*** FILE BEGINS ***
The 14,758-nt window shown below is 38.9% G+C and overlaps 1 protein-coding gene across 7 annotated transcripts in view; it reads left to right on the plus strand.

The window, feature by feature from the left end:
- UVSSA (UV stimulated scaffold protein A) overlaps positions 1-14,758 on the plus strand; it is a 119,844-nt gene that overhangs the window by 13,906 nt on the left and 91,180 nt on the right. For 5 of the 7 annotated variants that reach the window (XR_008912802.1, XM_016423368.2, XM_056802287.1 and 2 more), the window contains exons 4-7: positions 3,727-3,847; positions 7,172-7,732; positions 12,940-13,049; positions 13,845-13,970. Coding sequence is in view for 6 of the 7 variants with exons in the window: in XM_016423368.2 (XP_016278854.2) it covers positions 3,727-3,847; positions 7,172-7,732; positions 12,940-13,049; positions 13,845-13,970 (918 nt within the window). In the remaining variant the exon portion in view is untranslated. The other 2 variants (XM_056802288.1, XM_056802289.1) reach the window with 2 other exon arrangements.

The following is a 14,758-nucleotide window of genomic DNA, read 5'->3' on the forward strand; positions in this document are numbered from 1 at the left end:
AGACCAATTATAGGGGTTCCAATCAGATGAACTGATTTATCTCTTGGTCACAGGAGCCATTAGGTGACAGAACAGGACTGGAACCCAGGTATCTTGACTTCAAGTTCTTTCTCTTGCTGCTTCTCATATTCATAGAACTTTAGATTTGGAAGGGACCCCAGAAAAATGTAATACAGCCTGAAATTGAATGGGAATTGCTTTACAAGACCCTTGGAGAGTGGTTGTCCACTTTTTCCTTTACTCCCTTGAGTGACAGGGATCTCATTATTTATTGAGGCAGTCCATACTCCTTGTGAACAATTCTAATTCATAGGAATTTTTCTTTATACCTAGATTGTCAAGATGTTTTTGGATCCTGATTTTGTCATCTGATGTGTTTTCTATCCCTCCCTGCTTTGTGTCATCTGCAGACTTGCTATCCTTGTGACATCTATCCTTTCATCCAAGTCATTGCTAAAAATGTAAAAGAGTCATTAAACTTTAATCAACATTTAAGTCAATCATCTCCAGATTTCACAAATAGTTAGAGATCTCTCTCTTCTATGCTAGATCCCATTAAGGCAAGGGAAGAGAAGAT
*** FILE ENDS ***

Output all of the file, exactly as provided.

The 14,758-nt window shown below is 38.9% G+C and overlaps 1 protein-coding gene across 7 annotated transcripts in view; it reads left to right on the plus strand.

The window, feature by feature from the left end:
- UVSSA (UV stimulated scaffold protein A) overlaps positions 1-14,758 on the plus strand; it is a 119,844-nt gene that overhangs the window by 13,906 nt on the left and 91,180 nt on the right. For 5 of the 7 annotated variants that reach the window (XR_008912802.1, XM_016423368.2, XM_056802287.1 and 2 more), the window contains exons 4-7: positions 3,727-3,847; positions 7,172-7,732; positions 12,940-13,049; positions 13,845-13,970. Coding sequence is in view for 6 of the 7 variants with exons in the window: in XM_016423368.2 (XP_016278854.2) it covers positions 3,727-3,847; positions 7,172-7,732; positions 12,940-13,049; positions 13,845-13,970 (918 nt within the window). In the remaining variant the exon portion in view is untranslated. The other 2 variants (XM_056802288.1, XM_056802289.1) reach the window with 2 other exon arrangements.

The following is a 14,758-nucleotide window of genomic DNA, read 5'->3' on the forward strand; positions in this document are numbered from 1 at the left end:
AGACCAATTATAGGGGTTCCAATCAGATGAACTGATTTATCTCTTGGTCACAGGAGCCATTAGGTGACAGAACAGGACTGGAACCCAGGTATCTTGACTTCAAGTTCTTTCTCTTGCTGCTTCTCATATTCATAGAACTTTAGATTTGGAAGGGACCCCAGAAAAATGTAATACAGCCTGAAATTGAATGGGAATTGCTTTACAAGACCCTTGGAGAGTGGTTGTCCACTTTTTCCTTTACTCCCTTGAGTGACAGGGATCTCATTATTTATTGAGGCAGTCCATACTCCTTGTGAACAATTCTAATTCATAGGAATTTTTCTTTATACCTAGATTGTCAAGATGTTTTTGGATCCTGATTTTGTCATCTGATGTGTTTTCTATCCCTCCCTGCTTTGTGTCATCTGCAGACTTGCTATCCTTGTGACATCTATCCTTTCATCCAAGTCATTGCTAAAAATGTAAAAGAGTCATTAAACTTTAATCAACATTTAAGTCAATCATCTCCAGATTTCACAAATAGTTAGAGATCTCTCTCTTCTATGCTAGATCCCATTAAGGCAAGGGAAGAGAAGAT